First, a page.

This article was posted on Tuesday, Feb 01, 2022

For most Americans under the age of 50, inflation has never been much of an issue. Yes, prices rose a little every year but that was considered normal. Price increases of 1-2% a year for most goods and services were to be expected.

People under the age of 50 were too young to fully experience the wild inflation of the 1970s and 1980s which saw the Consumer Price Index (CPI) soar to double digits. And over the last decade, the CPI has averaged less than 2%. So, until recently, most people didn’t think much about inflation. Yet that’s changed this year. The CPI which averaged 1.2% in 2020 has jumped to nearly 5% so far this year. And it’s continuing to increase. The latest reading for November has prices increasing at a 6.8% annual rate over the last 12 months, the highest level in 49 years. It’s true that worker wages have increased meaningfully this year. Wages jumped nearly 5% in the 12 months ended October. Yet with inflation rising at nearly 7%, the higher pay increases are still not keeping up with the rising cost of living. Most people are not getting ahead. Furthermore, most Americans now believe inflation is only going to get worse. In the latest survey by the Federal Reserve Bank of New York, most Americans said they expect inflation to rise by at least 6% over the next year. That’s the highest inflation expectation on record.

US Inflation Suddenly Comes Out of Hibernation

Let’s start by taking a look at the history of inflation in the U.S. The most commonly watched indicator of US inflation is the Consumer Price Index which is prepared and published by the US Bureau of Labor Statistics (Labor Department).

The CPI is a monthly measurement of the prices paid for a wide basket of goods and services purchased by US households. The CPI includes food, energy, housing, healthcare, transportation and commodities, among other things households normally purchase. U.S. inflation has fluctuated in a wide range since 1950. The CPI increased dramatically in the 1970s, reaching its all-time high above 14% in 1980. However, the CPI hovered around 2.5% or below for most of this century – until this year. In 2021, the CPI has seen its most dramatic increase since the late 1970s. The CPI has exploded from below 2% at the beginning of this year to an annual rate of 6.8% for the 12 months ended November. Most economists attribute this year’s significant rise to COVID-related “supply chain bottlenecks,” but as I’ll point out below, it’s more complicated than that. The question is, where is inflation going from here? The answer is, no one knows for sure. Let’s take a look at what we do know and see if we can make some educated guesses.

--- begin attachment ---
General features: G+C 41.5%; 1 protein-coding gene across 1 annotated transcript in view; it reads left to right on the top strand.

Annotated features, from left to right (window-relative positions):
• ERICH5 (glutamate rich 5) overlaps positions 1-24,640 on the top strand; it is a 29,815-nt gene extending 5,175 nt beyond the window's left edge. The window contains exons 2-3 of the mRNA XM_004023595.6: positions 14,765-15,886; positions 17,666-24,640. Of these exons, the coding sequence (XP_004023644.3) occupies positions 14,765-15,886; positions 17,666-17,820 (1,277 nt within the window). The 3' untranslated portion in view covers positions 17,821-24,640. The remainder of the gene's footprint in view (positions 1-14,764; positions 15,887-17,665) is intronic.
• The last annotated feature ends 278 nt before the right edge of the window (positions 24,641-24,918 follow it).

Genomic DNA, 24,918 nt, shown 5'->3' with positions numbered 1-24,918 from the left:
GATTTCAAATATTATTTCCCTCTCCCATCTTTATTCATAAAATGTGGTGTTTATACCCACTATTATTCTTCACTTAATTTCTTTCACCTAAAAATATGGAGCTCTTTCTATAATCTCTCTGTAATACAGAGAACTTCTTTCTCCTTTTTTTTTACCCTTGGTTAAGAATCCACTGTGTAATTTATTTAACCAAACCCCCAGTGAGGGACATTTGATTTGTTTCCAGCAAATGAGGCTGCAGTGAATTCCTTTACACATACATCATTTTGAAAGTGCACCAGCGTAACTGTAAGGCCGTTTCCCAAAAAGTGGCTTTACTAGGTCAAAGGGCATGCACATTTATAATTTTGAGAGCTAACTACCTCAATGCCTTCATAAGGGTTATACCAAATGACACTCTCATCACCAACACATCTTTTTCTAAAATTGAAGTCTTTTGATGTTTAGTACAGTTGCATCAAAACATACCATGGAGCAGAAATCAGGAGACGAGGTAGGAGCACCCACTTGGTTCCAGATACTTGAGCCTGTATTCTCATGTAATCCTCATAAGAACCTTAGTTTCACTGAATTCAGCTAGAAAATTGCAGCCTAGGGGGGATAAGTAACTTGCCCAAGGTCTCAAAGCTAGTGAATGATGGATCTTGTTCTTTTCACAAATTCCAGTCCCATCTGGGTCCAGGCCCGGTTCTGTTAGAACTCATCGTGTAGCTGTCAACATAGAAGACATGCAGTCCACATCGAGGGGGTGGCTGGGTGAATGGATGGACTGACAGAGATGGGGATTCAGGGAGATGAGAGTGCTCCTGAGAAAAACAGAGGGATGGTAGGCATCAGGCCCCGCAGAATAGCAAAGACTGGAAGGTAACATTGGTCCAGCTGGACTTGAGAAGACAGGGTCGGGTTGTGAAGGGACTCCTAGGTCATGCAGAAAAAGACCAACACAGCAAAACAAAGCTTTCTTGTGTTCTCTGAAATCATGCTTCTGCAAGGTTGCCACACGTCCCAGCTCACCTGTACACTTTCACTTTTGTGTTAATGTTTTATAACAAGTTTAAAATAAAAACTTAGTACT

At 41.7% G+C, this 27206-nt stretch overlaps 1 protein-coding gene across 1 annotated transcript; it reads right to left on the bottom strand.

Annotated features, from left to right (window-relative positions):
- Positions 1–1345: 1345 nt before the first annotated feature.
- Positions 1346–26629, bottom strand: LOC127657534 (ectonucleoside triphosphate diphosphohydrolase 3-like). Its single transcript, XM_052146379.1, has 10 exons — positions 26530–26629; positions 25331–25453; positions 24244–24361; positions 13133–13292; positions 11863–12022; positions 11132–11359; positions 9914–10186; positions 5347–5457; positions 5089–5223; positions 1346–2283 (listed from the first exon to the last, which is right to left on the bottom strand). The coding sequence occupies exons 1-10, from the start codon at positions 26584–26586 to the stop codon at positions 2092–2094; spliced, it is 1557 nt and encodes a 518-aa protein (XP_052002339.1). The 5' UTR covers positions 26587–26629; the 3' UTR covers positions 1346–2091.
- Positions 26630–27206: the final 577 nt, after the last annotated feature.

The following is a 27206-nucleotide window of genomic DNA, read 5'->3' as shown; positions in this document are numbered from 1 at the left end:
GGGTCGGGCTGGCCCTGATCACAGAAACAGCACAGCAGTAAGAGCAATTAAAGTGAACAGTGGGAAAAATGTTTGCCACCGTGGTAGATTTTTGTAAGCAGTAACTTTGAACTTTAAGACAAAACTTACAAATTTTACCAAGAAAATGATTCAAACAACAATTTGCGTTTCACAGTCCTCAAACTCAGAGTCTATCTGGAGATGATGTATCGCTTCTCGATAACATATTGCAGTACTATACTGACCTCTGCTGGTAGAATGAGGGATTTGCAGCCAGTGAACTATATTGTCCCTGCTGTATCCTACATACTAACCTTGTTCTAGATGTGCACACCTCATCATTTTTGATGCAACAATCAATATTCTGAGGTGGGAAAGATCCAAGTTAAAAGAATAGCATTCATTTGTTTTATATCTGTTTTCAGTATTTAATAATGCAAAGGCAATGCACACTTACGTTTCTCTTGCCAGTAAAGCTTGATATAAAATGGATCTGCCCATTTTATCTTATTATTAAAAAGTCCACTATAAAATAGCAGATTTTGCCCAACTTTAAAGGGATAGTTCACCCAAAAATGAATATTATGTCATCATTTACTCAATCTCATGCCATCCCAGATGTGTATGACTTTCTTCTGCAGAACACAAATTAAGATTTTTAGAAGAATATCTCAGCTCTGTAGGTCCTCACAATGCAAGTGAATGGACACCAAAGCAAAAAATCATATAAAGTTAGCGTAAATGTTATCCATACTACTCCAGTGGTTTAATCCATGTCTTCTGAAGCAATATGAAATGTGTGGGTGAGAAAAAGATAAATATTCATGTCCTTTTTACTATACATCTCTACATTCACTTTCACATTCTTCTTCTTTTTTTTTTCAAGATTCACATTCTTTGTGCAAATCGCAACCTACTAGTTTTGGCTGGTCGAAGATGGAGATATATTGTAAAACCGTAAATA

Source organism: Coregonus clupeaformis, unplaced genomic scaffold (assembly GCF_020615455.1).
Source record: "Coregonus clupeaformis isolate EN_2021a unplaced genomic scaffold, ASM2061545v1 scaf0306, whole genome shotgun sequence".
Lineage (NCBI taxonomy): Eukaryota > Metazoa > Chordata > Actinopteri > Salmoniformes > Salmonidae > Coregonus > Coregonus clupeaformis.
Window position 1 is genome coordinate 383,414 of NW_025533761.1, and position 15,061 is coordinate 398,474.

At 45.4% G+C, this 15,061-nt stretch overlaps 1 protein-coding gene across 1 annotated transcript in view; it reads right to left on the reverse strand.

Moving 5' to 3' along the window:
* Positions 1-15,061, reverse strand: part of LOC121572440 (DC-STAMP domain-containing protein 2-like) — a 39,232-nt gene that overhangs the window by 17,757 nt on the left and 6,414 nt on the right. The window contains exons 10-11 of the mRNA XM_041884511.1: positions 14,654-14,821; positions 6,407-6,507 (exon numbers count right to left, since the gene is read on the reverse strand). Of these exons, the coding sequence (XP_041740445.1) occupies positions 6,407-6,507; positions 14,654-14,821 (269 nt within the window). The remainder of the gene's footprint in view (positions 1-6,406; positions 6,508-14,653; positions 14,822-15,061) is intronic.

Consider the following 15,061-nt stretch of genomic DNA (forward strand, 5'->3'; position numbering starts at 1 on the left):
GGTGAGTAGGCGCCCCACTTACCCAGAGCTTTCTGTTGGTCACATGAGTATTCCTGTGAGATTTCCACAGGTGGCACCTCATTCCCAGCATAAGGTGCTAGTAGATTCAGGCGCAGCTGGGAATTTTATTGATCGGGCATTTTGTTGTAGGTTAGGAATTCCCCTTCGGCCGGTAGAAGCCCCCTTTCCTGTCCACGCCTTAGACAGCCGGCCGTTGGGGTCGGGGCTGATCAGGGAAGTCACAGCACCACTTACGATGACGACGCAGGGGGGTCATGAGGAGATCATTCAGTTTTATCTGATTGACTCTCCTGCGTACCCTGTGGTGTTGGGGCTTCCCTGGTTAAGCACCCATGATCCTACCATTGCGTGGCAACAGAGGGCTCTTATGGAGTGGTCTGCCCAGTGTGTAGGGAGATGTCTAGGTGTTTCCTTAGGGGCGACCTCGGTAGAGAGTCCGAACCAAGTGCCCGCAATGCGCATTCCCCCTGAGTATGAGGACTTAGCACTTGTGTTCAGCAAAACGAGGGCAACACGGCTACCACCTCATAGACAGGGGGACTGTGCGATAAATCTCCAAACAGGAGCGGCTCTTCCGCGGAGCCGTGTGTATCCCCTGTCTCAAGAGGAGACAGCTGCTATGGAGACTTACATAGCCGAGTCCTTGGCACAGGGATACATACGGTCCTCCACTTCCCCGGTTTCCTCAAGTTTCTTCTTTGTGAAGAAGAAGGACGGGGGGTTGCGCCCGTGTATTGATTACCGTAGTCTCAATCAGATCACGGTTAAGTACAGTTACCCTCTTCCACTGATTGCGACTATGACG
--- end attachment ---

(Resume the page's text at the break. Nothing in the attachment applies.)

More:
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Wholesale Prices Jumped Almost 10% In November

Here’s one thing we know. The Labor Department reported last week that its Producer Price Index (PPI) jumped 9.6% (annual rate) in November. The PPI is considered by many a measure of wholesale prices before they reach the consumer. The increase in November was the highest on record and well above the average pre-report expectation. Excluding food, energy and trade services, wholesale prices rose 0.7% for the month, putting core PPI at 6.9%, (annual rate) also the largest gain on record. Rising demand for consumer goods and services continued to be the largest driver of the increase in producer prices, increasing 1.2% for the month of November following the gain of 1.3% in October.

The November price increases were broad based, but some categories stood out. In services, prices for financial products, including portfolio management and investment advice, rose sharply. Prices for transportation of freight and mail also jumped significantly. Prices for iron and steel scrap jumped 10.7%, while prices for gasoline, fresh fruit and vegetables also soared.

It remains to be seen if the PPI will continue to rise strongly in the months just ahead. Most forecasters continue to believe inflation in general will peak next year and return to more normal levels. Maybe so but the record rise in the PPI last month does not suggest that consumer prices will come down significantly anytime soon.